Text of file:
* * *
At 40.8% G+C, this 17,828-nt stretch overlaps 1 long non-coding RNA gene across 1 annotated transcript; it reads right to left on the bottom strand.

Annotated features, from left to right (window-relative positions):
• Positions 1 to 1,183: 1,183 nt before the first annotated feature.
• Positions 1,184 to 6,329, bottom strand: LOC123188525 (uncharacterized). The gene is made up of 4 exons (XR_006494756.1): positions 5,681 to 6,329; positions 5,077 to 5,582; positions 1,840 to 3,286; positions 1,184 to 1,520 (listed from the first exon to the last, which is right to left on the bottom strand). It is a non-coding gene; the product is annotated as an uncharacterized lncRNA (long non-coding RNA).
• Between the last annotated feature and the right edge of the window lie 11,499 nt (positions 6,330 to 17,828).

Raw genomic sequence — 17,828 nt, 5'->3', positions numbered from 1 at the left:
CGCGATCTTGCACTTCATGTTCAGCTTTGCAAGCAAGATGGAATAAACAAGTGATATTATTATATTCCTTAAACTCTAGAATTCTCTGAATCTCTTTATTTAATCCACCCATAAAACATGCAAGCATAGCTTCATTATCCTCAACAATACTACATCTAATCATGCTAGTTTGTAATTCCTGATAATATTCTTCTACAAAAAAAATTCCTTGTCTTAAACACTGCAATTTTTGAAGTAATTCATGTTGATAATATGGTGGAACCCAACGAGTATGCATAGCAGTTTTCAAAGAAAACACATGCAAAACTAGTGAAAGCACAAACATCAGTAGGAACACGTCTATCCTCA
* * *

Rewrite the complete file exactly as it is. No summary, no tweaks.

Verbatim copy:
At 40.8% G+C, this 17,828-nt stretch overlaps 1 long non-coding RNA gene across 1 annotated transcript; it reads right to left on the bottom strand.

Annotated features, from left to right (window-relative positions):
• Positions 1 to 1,183: 1,183 nt before the first annotated feature.
• Positions 1,184 to 6,329, bottom strand: LOC123188525 (uncharacterized). The gene is made up of 4 exons (XR_006494756.1): positions 5,681 to 6,329; positions 5,077 to 5,582; positions 1,840 to 3,286; positions 1,184 to 1,520 (listed from the first exon to the last, which is right to left on the bottom strand). It is a non-coding gene; the product is annotated as an uncharacterized lncRNA (long non-coding RNA).
• Between the last annotated feature and the right edge of the window lie 11,499 nt (positions 6,330 to 17,828).

Raw genomic sequence — 17,828 nt, 5'->3', positions numbered from 1 at the left:
CGCGATCTTGCACTTCATGTTCAGCTTTGCAAGCAAGATGGAATAAACAAGTGATATTATTATATTCCTTAAACTCTAGAATTCTCTGAATCTCTTTATTTAATCCACCCATAAAACATGCAAGCATAGCTTCATTATCCTCAACAATACTACATCTAATCATGCTAGTTTGTAATTCCTGATAATATTCTTCTACAAAAAAAATTCCTTGTCTTAAACACTGCAATTTTTGAAGTAATTCATGTTGATAATATGGTGGAACCCAACGAGTATGCATAGCAGTTTTCAAAGAAAACACATGCAAAACTAGTGAAAGCACAAACATCAGTAGGAACACGTCTATCCTCA